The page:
My philosophy for teaching has been shaped by my interactions with teachers, students, and professional performers of many different backgrounds. These interactions and other experiences in my own life have shown me that my teaching should be based around four goals: to continually reflect upon and improve my own skills, to encourage self-discovery and creativity, to help students develop critical-thinking and problem-solving skills, and to give them the non-cognitive life skills necessary for success in any field. These goals apply to my students as well; their studies should help them determine their own aspirations and become inquisitive, self-motivated learners.
I believe in a pluralistic view of learning theories; many theories are valid, one theory does not fit all students, and the best theory for a given student will change as their own circumstances change. For example, a very creative and motivated student with a significant background in music may benefit from an eclectic, active-learning based approach, working with other students on special assignments such as study groups for orchestral excerpt practice or attending jam sessions. Students with a limited background, or with habits that impede their performance may require a behaviorist approach. This may be as simple as requiring a student to repeat something until a technical issue has been resolved before moving on, or as complex as creating and enforcing a structured, timed practice regimen with repeated evaluation of progress by peers or the instructor.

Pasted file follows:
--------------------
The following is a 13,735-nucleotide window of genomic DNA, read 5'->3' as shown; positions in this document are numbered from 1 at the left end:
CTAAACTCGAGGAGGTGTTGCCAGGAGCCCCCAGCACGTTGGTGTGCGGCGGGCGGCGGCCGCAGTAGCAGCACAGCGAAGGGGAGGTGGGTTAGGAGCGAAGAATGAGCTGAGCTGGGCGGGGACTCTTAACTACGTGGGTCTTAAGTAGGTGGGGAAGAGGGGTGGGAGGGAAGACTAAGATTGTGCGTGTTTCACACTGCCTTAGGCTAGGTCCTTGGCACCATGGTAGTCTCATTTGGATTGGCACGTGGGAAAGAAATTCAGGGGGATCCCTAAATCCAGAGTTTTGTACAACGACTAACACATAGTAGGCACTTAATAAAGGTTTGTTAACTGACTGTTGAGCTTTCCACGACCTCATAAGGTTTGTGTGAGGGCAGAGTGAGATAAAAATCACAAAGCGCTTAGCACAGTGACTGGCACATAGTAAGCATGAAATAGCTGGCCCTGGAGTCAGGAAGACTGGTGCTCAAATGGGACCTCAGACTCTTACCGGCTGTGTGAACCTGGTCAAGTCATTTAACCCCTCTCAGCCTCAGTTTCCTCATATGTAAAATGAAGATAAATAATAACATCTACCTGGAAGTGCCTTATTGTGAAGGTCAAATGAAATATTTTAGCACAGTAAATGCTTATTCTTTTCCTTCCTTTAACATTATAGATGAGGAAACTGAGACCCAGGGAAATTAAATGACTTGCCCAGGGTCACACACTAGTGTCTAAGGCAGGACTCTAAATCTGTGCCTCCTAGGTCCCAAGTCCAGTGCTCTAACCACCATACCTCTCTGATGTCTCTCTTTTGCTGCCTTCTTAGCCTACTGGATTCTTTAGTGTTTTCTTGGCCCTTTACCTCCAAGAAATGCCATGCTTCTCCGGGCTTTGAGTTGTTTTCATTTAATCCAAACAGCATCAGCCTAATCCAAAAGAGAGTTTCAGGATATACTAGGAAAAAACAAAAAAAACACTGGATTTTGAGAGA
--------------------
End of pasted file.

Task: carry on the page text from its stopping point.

Assessment within my instruction is both ipsative and normative. The ipsative aspect of my assessment generally involves performance and lesson recordings, which allows me to evaluate progress throughout a semester or year. These recordings also allow the student to reflect upon their own progress and explore how to proceed. In normative assessment, the students are assessed in comparison to one another; this most often occurs during studio performance days and in jury performances. Though there always minimum performance standards that must be met, I find that having fixed criteria (such as assigning all incoming students the same repertoire) to be an ineffective and often stifling method of assessment.
To improve as a teacher, I consult with experienced teachers, advisers, administrators, and other staff to interpret student evaluations and develop new teaching approaches as needed. I try to maintain an open classroom environment and encourage observation by other instructors. I have also continued taking lessons on my primary instrument to develop further as a professional player, and to encounter new teaching styles.
Ultimately, all of my teaching is student-centered. I strive to maintain positive relationships with my students by being adaptable, encouraging, humble, and by framing instruction as a collaborative experience. My instruction is based on their needs, and they are assessed according to their self-improvement. I constantly strive to improve as a teacher in order to provide my students with the most engaging and informative experience possible.